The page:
EECS | Electrical Engineering and Computer Science


AI Seminar

Toyota AI Seminar: Efficient Implementation of and Inference in Probabilistic Programming Languages

David Wingate


PhD.
M.I.T
 
Tuesday, January 18, 2011
4:00pm - 5:30pm
3725 Beyster Bldg. (Stained Glass Conference Room)

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About the Event

Probabilistic programming languages simplify the development of probabilistic models by allowing programmers to specify a stochastic process using syntax that resembles modern programming languages. These languages allow programmers to freely mix deterministic and stochastic elements, resulting in tremendous modeling flexibility. The resulting programs define prior distributions: running the (unconditional) program forward many times results in a distribution over execution traces, with each trace generating a sample of data from the prior. The goal of inference in such programs is to reason about the posterior distribution over execution traces conditioned on a particular program output -- essentially "running the program backwards." In this talk, I will discuss a general technique for turning any programming language into a probabilistic programming language with an accompanying universal Markov chain Monte Carlo inference engine. The method allows the full use of all language constructs permitted by the original (non-probabilistic) language. I will illustrate the technique by discussing Stochastic Matlab, a new imperative probabilistic programming language, and will show examples of probabilistic programming applied to problems in planning, vision and machine learning. This is joint work with Noah Goodman, Andreas Stuhlmueller, and Joshua Tenenbaum.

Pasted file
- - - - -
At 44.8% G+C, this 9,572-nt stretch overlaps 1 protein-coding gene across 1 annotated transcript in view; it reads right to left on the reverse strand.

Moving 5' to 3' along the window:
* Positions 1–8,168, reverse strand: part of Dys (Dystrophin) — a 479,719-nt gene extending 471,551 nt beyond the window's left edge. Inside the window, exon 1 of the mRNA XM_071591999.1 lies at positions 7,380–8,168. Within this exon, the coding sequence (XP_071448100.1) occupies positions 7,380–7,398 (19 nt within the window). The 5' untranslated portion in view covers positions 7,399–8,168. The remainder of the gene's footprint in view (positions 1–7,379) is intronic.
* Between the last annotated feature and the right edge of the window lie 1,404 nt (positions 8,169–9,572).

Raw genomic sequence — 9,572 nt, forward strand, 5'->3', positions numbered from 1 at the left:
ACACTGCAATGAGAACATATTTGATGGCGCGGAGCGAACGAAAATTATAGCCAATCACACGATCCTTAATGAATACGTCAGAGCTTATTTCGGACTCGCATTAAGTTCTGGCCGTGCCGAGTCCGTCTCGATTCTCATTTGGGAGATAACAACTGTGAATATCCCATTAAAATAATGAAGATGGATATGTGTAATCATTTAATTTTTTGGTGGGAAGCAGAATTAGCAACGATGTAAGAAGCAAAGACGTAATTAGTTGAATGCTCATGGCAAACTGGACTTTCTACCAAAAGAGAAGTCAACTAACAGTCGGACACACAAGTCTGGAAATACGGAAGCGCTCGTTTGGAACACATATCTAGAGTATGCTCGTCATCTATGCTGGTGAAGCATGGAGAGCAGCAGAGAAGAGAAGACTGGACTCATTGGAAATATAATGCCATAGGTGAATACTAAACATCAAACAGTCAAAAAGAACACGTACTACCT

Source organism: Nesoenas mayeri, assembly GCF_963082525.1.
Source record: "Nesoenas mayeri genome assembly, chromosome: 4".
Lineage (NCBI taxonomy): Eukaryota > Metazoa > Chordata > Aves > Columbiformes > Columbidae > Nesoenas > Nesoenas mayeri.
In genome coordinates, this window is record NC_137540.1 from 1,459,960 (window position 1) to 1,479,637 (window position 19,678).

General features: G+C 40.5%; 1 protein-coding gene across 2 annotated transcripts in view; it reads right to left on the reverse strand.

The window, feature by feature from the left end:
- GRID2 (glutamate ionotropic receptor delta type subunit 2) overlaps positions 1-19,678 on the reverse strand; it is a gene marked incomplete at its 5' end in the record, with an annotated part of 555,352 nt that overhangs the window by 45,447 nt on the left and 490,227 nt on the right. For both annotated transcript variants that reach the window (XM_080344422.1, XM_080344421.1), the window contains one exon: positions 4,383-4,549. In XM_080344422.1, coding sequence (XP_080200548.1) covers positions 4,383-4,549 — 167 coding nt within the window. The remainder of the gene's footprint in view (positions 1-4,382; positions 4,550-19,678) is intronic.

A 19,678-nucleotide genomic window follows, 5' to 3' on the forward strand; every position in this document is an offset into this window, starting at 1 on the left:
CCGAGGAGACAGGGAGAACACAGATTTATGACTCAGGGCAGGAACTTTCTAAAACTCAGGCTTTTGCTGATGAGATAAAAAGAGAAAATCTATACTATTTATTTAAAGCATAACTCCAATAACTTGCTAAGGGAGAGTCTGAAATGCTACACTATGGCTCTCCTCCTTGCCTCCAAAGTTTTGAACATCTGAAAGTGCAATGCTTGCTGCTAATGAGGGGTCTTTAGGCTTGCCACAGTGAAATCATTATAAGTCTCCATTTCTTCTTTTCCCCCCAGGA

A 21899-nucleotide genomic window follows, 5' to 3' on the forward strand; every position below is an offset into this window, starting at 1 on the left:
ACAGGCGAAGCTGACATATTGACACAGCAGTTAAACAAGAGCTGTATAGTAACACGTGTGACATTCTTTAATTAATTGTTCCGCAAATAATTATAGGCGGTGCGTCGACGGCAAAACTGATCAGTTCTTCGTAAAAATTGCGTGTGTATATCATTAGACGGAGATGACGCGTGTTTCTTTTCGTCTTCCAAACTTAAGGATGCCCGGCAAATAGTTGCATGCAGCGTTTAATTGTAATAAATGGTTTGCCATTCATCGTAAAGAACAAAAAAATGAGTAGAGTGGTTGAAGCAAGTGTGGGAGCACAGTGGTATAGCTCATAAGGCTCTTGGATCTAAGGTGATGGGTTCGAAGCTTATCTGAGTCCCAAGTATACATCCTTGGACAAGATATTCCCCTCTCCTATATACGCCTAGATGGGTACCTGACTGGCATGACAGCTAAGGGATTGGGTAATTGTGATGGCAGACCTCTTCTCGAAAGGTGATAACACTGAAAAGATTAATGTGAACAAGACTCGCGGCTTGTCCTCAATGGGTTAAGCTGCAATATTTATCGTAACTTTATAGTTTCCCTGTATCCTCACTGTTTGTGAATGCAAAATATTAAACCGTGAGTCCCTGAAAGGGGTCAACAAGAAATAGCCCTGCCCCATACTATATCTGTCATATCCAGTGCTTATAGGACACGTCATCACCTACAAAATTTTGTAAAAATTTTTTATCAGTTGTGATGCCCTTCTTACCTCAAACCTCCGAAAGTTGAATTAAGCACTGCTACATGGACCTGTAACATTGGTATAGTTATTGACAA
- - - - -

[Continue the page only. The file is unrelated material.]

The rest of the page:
Biography

David Wingate received a B.S. and M.S. in Computer Science from Brigham Young University in 2002 and 2004, and a Ph.D. in Computer Science from University of Michigan in 2008. He is currently a research scientist at MIT with a joint appointment in the Computational Cognitive Science group and Laboratory for Information Decision Systems. His research interests lie at the intersection of perception, control and learning. He has mostly recently focused on probabilistic programming and its application to reinforcement learning, dynamical systems modeling and machine learning.

Additional Information

Contact: Quang Duong

Email: qduong@umich.edu

Sponsor(s): Toyota

Open to: Public